One of the things about Onfido that never ceases to impress me is the enthusiasm people put in learning new things and sharing them. The weekly Lunch & Learn sessions are just one of the many ways in which we share ideas and skills within our company, with topics ranging from 'How the Internet works' through to Thomas Hardy poetry and 'The Philosophy of Time'.
The nature of this environment got me excited about the idea of extending these learning opportunities to anyone interested, both inside and outside the Onfido team. I decided to get in touch with the girls at Women Who Code (London) to organise a technical meetup in our London offices, and just a few weeks later we were hosting our first coding workshop: ‘Exciting Elixir!’.
Paulo Pereira, our Elixir expert at Onfido, opened the event with a lightning talk on the features of Elixir, focusing on some of its strong points, such as concurrency, processes and distribution.
The core of the event consisted in a hands-on workshop led by Tetiana Dushenkivska, who took us through the process of building a real-time chat with Elixir, Phoenix and ES6. The majority of attendees were women, and it was thrilling to see so much diversity in the room. Participants had different degrees of coding experience, from beginners to working professionals, but were mostly new to the language.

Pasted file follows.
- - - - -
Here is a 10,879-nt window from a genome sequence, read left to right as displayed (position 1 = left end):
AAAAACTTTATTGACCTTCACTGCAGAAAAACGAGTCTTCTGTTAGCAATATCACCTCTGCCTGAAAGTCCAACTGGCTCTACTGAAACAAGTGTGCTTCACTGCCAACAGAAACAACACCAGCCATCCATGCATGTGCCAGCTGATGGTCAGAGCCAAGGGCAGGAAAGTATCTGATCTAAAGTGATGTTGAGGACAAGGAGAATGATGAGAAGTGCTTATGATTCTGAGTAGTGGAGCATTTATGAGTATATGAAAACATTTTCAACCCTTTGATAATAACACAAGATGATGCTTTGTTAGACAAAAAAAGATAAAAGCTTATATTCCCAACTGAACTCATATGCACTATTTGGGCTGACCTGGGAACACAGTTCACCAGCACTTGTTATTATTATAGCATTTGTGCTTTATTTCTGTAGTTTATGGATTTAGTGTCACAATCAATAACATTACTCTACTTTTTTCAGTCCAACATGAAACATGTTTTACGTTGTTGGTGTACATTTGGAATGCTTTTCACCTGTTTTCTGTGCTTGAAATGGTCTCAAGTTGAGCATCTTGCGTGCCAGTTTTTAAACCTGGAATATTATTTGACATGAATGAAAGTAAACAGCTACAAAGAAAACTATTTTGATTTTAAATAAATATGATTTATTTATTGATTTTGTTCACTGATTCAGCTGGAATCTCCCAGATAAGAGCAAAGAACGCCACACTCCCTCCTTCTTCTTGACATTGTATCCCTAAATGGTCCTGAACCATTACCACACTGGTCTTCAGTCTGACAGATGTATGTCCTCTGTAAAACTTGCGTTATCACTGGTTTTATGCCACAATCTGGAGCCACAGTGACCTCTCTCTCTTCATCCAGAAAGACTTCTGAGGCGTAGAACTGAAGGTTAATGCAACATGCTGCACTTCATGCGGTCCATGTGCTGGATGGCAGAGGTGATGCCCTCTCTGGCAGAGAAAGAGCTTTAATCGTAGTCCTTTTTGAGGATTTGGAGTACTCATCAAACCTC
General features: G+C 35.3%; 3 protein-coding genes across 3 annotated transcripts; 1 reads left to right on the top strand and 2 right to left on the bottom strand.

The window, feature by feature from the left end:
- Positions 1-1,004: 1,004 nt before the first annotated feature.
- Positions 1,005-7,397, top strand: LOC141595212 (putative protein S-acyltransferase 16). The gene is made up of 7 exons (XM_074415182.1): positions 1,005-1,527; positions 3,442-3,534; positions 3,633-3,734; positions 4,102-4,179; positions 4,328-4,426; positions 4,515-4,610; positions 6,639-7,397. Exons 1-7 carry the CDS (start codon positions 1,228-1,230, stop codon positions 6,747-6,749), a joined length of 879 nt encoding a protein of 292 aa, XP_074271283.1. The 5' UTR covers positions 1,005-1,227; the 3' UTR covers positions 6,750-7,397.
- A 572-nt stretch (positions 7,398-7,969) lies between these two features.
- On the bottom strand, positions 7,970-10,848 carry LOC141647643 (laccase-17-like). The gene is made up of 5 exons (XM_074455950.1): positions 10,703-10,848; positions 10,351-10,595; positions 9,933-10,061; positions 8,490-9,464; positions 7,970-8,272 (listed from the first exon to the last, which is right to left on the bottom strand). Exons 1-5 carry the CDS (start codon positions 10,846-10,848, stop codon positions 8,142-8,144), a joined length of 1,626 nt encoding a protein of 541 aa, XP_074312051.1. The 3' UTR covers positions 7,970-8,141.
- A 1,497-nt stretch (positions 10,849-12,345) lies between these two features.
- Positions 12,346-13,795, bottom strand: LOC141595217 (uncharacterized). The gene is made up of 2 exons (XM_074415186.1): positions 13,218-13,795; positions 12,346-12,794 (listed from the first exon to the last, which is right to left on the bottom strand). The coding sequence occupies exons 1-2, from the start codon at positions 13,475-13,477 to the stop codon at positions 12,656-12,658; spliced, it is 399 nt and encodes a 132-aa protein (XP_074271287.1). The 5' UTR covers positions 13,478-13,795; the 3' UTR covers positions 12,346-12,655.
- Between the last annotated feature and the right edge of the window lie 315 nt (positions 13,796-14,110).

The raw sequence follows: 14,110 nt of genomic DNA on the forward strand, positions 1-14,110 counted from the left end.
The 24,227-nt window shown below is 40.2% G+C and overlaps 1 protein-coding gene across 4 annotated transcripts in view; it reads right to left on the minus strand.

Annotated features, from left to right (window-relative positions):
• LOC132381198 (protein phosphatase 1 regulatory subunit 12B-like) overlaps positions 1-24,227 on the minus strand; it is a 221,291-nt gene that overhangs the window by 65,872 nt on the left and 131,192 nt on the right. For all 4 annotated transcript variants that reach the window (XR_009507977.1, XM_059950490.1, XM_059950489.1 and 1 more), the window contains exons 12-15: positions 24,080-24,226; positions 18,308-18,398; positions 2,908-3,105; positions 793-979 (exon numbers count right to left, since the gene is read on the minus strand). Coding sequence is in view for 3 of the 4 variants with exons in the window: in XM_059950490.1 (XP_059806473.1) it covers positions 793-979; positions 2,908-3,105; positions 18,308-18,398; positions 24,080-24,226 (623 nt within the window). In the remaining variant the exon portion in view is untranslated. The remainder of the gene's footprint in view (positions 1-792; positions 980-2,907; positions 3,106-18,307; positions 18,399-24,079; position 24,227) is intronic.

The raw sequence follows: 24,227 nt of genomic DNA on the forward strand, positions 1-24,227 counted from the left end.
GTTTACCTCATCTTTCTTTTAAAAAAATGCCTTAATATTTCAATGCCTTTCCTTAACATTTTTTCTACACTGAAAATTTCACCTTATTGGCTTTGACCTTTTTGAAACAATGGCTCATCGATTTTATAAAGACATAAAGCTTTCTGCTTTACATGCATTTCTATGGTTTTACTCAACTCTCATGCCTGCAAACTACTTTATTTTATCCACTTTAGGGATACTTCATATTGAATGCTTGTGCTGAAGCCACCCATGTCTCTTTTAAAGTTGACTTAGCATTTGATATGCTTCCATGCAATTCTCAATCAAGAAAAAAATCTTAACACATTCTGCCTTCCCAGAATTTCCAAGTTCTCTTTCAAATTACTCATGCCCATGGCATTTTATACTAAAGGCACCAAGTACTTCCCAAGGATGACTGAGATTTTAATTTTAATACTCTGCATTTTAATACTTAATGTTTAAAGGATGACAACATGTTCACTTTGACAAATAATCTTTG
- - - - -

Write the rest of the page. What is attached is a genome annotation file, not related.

The one and half hour workshop gave a great insight into Elixir as well as Phoenix, one of the most popular Elixir frameworks. Among Phoenix's strongest features, it highlighted its real-time capabilities based on channels that are able to provide real-time client/server communication.
The final talk by Keith Salisbury was a demo of a multiplayer game built using Elixir and Phaser. It demonstrated the capabilities of these technologies and served as an inspiration on the variety of fun and challenging projects you can build with it.
Overall, it was a fantastic event where attendees learned about the features of a new functional programming language, coding in pairs or small groups. Workshops are a great way to learn new skills and network, and I can’t wait to organise the next one. Stay tuned!
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- You can find the Github repository with the chat application here.
More on Elixir
Elixir is a "dynamic, functional language designed for building scalable and maintainable applications". You will find more about Elixir on Paulo Pereira's blog profile, where he experiments and tests this flexible language.